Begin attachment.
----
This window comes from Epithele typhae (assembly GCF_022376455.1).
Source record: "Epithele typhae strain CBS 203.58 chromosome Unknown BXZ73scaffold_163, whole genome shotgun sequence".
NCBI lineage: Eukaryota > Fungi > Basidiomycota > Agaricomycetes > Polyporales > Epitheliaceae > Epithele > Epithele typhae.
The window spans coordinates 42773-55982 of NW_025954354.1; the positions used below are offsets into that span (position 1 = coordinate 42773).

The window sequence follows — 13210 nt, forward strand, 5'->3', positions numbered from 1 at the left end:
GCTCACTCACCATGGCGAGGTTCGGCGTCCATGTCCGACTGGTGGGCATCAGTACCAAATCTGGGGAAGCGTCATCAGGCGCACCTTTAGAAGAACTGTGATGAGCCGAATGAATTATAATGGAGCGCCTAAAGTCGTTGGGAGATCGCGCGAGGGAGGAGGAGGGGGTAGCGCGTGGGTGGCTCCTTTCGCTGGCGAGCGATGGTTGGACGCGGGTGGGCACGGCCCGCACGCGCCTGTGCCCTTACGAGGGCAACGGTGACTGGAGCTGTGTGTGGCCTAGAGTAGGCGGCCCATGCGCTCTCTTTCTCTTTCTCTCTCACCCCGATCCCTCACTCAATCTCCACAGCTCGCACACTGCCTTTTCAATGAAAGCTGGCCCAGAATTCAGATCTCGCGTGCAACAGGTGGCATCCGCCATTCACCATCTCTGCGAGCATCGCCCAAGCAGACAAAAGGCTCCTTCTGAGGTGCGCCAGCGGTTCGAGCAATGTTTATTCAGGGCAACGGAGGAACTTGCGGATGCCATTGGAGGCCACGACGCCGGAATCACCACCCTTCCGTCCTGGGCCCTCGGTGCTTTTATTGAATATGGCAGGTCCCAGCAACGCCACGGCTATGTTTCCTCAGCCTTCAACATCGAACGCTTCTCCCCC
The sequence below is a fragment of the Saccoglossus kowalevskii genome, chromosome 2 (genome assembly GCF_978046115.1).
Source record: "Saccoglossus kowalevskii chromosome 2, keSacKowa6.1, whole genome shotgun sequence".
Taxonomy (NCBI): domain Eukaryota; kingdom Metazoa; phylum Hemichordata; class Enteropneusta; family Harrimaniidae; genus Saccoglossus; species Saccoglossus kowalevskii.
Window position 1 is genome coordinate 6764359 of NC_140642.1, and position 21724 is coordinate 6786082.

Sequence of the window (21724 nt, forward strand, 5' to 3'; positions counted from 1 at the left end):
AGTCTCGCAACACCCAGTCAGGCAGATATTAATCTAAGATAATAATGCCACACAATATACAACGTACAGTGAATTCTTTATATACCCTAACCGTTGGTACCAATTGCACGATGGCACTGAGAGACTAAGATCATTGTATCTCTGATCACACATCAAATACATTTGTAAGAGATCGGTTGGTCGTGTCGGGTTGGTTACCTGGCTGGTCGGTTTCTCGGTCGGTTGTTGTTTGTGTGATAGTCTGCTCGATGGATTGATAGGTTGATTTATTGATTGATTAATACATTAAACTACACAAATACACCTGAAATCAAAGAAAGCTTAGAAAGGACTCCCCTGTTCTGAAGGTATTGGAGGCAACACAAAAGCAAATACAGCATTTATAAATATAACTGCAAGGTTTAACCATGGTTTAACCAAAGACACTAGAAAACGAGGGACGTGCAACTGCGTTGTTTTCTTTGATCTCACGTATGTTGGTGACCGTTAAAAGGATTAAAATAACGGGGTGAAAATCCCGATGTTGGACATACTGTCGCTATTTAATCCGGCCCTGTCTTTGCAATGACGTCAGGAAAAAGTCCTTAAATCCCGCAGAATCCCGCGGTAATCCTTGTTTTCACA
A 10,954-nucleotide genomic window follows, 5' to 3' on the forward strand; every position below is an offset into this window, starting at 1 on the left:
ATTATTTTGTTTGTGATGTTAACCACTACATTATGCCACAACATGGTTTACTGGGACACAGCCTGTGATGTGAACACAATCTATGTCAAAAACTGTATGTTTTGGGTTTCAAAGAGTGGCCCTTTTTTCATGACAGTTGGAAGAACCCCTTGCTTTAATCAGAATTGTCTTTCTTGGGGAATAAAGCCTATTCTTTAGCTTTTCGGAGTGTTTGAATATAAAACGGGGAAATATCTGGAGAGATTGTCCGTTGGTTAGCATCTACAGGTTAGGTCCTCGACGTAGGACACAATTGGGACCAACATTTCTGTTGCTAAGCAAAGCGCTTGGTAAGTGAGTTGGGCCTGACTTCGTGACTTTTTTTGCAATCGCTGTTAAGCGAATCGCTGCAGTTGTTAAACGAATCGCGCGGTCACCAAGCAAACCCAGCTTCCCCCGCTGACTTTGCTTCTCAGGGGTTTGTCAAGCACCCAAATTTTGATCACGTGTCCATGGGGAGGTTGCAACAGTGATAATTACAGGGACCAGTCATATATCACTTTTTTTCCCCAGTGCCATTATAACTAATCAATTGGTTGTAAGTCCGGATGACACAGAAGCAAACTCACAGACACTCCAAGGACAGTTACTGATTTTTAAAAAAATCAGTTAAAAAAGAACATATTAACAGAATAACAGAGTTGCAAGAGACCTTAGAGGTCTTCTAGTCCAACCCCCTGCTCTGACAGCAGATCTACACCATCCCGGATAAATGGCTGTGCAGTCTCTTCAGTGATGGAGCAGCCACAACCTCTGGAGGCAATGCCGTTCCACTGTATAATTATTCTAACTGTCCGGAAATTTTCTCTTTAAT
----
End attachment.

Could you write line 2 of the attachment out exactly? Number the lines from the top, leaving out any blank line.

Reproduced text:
Source record: "Epithele typhae strain CBS 203.58 chromosome Unknown BXZ73scaffold_163, whole genome shotgun sequence".